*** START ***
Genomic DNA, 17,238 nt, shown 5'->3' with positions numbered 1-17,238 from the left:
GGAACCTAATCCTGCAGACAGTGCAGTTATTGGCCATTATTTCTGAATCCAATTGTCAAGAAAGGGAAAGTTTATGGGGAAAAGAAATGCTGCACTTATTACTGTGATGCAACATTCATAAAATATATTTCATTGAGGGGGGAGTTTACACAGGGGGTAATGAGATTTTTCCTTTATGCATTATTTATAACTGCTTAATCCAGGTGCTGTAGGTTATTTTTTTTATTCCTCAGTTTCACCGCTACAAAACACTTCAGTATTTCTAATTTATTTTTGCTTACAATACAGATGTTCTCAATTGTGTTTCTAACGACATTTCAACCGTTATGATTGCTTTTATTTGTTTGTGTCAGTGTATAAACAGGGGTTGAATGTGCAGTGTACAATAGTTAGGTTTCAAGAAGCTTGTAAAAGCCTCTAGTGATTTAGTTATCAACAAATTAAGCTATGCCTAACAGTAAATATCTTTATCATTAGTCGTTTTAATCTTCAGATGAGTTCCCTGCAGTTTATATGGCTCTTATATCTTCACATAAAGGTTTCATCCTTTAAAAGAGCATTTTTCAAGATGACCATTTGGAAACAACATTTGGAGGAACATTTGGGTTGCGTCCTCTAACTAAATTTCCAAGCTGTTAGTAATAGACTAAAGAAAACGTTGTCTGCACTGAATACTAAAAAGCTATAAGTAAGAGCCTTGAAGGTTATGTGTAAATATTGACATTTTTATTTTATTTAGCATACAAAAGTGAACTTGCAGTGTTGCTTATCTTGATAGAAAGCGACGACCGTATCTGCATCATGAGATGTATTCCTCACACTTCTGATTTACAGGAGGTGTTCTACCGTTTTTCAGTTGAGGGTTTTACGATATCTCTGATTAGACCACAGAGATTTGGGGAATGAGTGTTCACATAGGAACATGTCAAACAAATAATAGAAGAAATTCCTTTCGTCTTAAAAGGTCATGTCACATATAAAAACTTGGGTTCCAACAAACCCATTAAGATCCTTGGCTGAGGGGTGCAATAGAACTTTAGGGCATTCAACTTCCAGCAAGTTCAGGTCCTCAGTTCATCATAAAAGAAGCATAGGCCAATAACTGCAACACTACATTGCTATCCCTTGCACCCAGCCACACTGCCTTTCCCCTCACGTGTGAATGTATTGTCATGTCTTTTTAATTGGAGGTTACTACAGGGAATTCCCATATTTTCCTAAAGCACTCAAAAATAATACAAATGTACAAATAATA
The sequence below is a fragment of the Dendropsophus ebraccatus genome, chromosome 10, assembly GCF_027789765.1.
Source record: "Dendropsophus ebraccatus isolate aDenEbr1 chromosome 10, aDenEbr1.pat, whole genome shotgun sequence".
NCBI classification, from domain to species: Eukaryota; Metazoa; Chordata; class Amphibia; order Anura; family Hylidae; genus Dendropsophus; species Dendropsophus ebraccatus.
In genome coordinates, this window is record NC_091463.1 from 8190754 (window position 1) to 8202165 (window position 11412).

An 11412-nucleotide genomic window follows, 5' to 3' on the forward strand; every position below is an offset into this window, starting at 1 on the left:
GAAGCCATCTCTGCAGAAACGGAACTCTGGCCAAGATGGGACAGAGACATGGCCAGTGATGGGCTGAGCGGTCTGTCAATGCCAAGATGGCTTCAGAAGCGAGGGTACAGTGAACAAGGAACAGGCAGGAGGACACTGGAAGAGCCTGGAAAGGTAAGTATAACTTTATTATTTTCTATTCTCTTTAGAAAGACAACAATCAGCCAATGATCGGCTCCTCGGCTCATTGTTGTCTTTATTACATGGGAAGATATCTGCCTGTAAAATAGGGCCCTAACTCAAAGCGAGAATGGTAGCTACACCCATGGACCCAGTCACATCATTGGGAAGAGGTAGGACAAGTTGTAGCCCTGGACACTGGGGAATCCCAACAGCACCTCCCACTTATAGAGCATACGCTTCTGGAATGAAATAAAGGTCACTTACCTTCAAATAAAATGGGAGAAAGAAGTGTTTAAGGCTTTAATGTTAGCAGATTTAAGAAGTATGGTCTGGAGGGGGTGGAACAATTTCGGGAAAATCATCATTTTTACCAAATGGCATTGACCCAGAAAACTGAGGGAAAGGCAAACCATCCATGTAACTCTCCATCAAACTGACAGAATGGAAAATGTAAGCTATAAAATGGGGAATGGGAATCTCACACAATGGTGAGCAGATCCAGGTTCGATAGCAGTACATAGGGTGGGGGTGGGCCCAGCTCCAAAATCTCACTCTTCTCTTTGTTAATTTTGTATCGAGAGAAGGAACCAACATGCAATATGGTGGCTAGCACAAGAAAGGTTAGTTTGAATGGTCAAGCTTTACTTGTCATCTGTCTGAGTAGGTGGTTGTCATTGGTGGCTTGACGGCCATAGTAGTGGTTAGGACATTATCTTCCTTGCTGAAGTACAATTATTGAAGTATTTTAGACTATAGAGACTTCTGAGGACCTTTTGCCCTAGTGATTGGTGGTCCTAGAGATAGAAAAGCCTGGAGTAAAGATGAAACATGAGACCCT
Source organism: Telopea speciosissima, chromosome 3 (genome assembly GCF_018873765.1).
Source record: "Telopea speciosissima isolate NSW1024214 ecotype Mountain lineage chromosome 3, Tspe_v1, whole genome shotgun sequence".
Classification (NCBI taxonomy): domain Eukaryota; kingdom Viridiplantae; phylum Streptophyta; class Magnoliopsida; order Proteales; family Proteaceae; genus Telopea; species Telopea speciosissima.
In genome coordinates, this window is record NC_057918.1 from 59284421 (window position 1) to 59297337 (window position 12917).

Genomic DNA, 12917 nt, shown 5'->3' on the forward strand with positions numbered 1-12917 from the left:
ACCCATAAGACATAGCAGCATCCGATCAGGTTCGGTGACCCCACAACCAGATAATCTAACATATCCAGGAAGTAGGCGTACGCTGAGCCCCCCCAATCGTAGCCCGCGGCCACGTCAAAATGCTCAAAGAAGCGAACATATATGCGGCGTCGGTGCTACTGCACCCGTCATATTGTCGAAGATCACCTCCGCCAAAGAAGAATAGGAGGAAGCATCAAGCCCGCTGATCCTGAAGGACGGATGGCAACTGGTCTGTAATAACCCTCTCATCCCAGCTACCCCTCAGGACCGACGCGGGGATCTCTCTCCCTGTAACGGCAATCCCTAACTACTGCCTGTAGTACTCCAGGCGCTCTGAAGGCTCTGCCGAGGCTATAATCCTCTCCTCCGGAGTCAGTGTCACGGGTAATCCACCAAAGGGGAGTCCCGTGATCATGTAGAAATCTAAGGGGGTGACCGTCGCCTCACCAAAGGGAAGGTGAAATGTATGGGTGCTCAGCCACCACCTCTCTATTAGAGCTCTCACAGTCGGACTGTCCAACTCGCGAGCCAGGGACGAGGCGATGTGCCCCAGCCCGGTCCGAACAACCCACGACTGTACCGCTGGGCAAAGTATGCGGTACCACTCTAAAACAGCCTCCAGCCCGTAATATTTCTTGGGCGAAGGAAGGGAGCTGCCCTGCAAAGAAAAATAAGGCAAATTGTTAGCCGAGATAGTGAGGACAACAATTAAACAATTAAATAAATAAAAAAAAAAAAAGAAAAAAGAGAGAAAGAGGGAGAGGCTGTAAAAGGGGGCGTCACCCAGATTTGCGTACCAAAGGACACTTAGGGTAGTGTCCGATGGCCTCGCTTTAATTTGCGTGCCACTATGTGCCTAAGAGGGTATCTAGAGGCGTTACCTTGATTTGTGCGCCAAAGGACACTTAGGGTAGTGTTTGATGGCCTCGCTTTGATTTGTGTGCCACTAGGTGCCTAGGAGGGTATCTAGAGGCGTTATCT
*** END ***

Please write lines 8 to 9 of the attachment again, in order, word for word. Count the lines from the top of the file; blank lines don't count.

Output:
GAAGCCATCTCTGCAGAAACGGAACTCTGGCCAAGATGGGACAGAGACATGGCCAGTGATGGGCTGAGCGGTCTGTCAATGCCAAGATGGCTTCAGAAGCGAGGGTACAGTGAACAAGGAACAGGCAGGAGGACACTGGAAGAGCCTGGAAAGGTAAGTATAACTTTATTATTTTCTATTCTCTTTAGAAAGACAACAATCAGCCAATGATCGGCTCCTCGGCTCATTGTTGTCTTTATTACATGGGAAGATATCTGCCTGTAAAATAGGGCCCTAACTCAAAGCGAGAATGGTAGCTACACCCATGGACCCAGTCACATCATTGGGAAGAGGTAGGACAAGTTGTAGCCCTGGACACTGGGGAATCCCAACAGCACCTCCCACTTATAGAGCATACGCTTCTGGAATGAAATAAAGGTCACTTACCTTCAAATAAAATGGGAGAAAGAAGTGTTTAAGGCTTTAATGTTAGCAGATTTAAGAAGTATGGTCTGGAGGGGGTGGAACAATTTCGGGAAAATCATCATTTTTACCAAATGGCATTGACCCAGAAAACTGAGGGAAAGGCAAACCATCCATGTAACTCTCCATCAAACTGACAGAATGGAAAATGTAAGCTATAAAATGGGGAATGGGAATCTCACACAATGGTGAGCAGATCCAGGTTCGATAGCAGTACATAGGGTGGGGGTGGGCCCAGCTCCAAAATCTCACTCTTCTCTTTGTTAATTTTGTATCGAGAGAAGGAACCAACATGCAATATGGTGGCTAGCACAAGAAAGGTTAGTTTGAATGGTCAAGCTTTACTTGTCATCTGTCTGAGTAGGTGGTTGTCATTGGTGGCTTGACGGCCATAGTAGTGGTTAGGACATTATCTTCCTTGCTGAAGTACAATTATTGAAGTATTTTAGACTATAGAGACTTCTGAGGACCTTTTGCCCTAGTGATTGGTGGTCCTAGAGATAGAAAAGCCTGGAGTAAAGATGAAACATGAGACCCT
Source organism: Telopea speciosissima, chromosome 3 (genome assembly GCF_018873765.1).